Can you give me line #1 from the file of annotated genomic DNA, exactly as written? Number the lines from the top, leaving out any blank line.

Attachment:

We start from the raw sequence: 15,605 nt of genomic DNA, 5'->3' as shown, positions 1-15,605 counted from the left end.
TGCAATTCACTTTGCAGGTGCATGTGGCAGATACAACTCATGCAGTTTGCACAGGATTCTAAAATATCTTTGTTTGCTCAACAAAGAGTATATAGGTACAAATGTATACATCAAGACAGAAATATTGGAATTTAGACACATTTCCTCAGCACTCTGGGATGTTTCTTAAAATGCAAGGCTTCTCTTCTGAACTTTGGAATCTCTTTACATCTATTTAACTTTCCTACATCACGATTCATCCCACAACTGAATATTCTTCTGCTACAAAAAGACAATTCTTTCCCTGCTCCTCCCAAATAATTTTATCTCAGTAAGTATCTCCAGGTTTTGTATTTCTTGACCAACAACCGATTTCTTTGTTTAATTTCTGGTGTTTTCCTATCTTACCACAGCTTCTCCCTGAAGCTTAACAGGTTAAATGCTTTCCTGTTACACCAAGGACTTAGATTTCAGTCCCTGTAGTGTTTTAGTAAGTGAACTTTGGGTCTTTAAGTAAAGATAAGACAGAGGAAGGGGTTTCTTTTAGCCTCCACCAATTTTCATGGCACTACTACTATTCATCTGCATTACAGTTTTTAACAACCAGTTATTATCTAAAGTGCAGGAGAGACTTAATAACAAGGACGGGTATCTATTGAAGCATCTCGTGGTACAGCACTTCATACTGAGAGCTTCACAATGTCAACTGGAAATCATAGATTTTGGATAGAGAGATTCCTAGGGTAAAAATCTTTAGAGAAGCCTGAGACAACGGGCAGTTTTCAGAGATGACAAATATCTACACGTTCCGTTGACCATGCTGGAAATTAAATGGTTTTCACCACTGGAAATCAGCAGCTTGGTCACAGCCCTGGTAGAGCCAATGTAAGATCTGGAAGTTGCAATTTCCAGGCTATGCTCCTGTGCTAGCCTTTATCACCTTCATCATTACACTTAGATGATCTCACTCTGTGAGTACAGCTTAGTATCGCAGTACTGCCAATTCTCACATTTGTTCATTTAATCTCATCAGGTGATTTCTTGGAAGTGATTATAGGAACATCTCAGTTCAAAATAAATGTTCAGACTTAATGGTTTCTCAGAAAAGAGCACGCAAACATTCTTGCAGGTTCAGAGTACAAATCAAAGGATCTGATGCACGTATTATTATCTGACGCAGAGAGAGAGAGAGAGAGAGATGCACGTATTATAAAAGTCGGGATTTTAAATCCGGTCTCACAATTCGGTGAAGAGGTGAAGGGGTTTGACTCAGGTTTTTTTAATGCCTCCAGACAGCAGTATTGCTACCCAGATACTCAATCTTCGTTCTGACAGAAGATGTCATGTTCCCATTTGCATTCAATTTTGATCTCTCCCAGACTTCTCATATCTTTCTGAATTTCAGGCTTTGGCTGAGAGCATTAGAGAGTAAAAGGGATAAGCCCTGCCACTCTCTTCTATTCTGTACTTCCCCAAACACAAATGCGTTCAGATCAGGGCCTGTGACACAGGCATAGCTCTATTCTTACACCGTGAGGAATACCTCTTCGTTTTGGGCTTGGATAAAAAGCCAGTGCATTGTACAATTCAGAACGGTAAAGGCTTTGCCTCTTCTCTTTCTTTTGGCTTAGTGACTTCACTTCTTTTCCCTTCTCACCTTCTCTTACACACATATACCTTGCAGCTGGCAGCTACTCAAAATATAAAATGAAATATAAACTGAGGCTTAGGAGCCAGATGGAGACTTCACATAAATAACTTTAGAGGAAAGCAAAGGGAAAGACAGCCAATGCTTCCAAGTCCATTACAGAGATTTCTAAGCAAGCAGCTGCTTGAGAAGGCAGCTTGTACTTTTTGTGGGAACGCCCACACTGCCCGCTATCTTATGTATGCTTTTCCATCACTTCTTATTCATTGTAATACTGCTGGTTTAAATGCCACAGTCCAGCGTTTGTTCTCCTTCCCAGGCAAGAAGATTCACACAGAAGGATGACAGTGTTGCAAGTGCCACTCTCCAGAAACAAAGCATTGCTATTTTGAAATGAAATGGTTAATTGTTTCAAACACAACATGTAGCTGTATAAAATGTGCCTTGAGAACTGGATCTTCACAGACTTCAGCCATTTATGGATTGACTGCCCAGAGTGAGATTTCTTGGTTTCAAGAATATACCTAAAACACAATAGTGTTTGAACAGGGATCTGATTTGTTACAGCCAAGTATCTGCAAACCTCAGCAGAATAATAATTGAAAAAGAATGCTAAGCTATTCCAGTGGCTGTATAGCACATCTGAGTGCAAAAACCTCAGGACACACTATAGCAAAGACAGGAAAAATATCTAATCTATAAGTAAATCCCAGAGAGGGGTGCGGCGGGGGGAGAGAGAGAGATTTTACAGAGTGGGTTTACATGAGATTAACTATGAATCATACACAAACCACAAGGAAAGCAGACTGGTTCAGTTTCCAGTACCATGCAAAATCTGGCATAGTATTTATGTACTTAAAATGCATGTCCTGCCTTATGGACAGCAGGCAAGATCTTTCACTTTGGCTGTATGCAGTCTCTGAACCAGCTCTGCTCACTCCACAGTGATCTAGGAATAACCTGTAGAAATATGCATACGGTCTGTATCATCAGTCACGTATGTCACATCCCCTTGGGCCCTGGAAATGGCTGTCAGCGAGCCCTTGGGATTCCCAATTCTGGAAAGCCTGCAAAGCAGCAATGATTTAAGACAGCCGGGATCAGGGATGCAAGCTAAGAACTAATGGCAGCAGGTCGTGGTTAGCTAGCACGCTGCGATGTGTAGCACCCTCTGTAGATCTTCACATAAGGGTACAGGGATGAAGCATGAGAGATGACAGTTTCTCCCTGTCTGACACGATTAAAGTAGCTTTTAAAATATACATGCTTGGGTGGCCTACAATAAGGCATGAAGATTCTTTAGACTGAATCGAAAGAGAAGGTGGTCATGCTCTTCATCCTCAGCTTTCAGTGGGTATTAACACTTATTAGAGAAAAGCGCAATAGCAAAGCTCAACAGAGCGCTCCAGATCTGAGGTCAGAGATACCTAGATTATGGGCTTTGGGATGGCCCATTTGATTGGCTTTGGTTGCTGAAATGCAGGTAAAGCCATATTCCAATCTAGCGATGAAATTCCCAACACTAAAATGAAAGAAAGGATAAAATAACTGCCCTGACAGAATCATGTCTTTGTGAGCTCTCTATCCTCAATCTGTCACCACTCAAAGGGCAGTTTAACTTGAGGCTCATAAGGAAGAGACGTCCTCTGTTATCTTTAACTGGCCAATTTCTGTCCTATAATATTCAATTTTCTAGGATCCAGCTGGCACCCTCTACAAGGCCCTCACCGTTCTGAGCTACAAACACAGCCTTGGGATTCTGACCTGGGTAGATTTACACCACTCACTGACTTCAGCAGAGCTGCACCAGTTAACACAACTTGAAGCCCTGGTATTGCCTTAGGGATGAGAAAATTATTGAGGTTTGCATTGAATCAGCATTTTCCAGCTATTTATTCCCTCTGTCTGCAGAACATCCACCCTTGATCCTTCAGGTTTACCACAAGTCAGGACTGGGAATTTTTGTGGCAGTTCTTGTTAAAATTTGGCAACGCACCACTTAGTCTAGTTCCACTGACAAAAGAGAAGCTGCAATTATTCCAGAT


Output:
We start from the raw sequence: 15,605 nt of genomic DNA, 5'->3' as shown, positions 1-15,605 counted from the left end.